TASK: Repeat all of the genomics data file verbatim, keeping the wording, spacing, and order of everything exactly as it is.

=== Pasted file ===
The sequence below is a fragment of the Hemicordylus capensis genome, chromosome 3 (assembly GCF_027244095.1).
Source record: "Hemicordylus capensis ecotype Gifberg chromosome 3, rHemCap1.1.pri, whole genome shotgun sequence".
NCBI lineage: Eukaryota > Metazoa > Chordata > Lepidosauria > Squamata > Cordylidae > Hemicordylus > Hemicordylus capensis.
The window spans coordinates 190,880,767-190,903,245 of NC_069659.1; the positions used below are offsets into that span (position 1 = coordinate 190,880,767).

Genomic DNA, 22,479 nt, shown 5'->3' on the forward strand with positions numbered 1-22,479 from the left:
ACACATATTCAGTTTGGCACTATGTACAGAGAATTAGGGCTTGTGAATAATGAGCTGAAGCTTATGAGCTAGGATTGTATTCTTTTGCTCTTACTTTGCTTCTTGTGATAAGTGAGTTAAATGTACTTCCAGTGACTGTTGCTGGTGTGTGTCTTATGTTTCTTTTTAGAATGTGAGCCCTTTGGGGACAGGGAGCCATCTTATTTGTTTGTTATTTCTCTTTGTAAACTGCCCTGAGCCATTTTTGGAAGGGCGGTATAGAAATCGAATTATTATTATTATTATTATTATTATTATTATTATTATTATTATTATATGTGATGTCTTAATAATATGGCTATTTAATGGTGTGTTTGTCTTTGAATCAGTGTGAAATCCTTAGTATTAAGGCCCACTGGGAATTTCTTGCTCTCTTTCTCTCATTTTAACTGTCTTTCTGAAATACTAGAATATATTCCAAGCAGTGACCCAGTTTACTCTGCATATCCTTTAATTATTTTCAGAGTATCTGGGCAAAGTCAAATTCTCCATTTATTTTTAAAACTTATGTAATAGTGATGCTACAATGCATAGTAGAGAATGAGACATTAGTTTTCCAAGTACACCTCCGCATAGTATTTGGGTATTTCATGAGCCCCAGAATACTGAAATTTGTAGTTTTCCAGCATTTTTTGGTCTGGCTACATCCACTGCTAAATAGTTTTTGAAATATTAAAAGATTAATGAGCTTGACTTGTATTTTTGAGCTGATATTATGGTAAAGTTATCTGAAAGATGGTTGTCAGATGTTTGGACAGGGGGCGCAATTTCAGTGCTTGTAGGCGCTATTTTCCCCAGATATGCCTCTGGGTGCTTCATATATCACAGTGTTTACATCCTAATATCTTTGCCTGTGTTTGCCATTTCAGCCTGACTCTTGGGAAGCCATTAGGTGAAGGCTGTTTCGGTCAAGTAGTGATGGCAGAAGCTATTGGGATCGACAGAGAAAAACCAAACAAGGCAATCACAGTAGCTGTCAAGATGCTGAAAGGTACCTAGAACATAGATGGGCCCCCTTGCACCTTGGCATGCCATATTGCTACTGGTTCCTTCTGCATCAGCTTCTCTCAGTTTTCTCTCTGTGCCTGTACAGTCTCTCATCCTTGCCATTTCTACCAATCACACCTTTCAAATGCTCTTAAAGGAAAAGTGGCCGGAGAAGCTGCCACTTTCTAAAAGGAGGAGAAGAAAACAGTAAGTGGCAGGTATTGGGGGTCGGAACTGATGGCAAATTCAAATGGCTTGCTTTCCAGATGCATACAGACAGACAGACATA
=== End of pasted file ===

The sequence below is a fragment of the Hemicordylus capensis genome, chromosome 3 (assembly GCF_027244095.1).
Source record: "Hemicordylus capensis ecotype Gifberg chromosome 3, rHemCap1.1.pri, whole genome shotgun sequence".
NCBI lineage: Eukaryota > Metazoa > Chordata > Lepidosauria > Squamata > Cordylidae > Hemicordylus > Hemicordylus capensis.
The window spans coordinates 190,880,767-190,903,245 of NC_069659.1; the positions used below are offsets into that span (position 1 = coordinate 190,880,767).

Genomic DNA, 22,479 nt, shown 5'->3' on the forward strand with positions numbered 1-22,479 from the left:
ACACATATTCAGTTTGGCACTATGTACAGAGAATTAGGGCTTGTGAATAATGAGCTGAAGCTTATGAGCTAGGATTGTATTCTTTTGCTCTTACTTTGCTTCTTGTGATAAGTGAGTTAAATGTACTTCCAGTGACTGTTGCTGGTGTGTGTCTTATGTTTCTTTTTAGAATGTGAGCCCTTTGGGGACAGGGAGCCATCTTATTTGTTTGTTATTTCTCTTTGTAAACTGCCCTGAGCCATTTTTGGAAGGGCGGTATAGAAATCGAATTATTATTATTATTATTATTATTATTATTATTATTATTATTATTATATGTGATGTCTTAATAATATGGCTATTTAATGGTGTGTTTGTCTTTGAATCAGTGTGAAATCCTTAGTATTAAGGCCCACTGGGAATTTCTTGCTCTCTTTCTCTCATTTTAACTGTCTTTCTGAAATACTAGAATATATTCCAAGCAGTGACCCAGTTTACTCTGCATATCCTTTAATTATTTTCAGAGTATCTGGGCAAAGTCAAATTCTCCATTTATTTTTAAAACTTATGTAATAGTGATGCTACAATGCATAGTAGAGAATGAGACATTAGTTTTCCAAGTACACCTCCGCATAGTATTTGGGTATTTCATGAGCCCCAGAATACTGAAATTTGTAGTTTTCCAGCATTTTTTGGTCTGGCTACATCCACTGCTAAATAGTTTTTGAAATATTAAAAGATTAATGAGCTTGACTTGTATTTTTGAGCTGATATTATGGTAAAGTTATCTGAAAGATGGTTGTCAGATGTTTGGACAGGGGGCGCAATTTCAGTGCTTGTAGGCGCTATTTTCCCCAGATATGCCTCTGGGTGCTTCATATATCACAGTGTTTACATCCTAATATCTTTGCCTGTGTTTGCCATTTCAGCCTGACTCTTGGGAAGCCATTAGGTGAAGGCTGTTTCGGTCAAGTAGTGATGGCAGAAGCTATTGGGATCGACAGAGAAAAACCAAACAAGGCAATCACAGTAGCTGTCAAGATGCTGAAAGGTACCTAGAACATAGATGGGCCCCCTTGCACCTTGGCATGCCATATTGCTACTGGTTCCTTCTGCATCAGCTTCTCTCAGTTTTCTCTCTGTGCCTGTACAGTCTCTCATCCTTGCCATTTCTACCAATCACACCTTTCAAATGCTCTTAAAGGAAAAGTGGCCGGAGAAGCTGCCACTTTCTAAAAGGAGGAGAAGAAAACAGTAAGTGGCAGGTATTGGGGGTCGGAACTGATGGCAAATTCAAATGGCTTGCTTTCCAGATGCATACAGACAGACAGACATA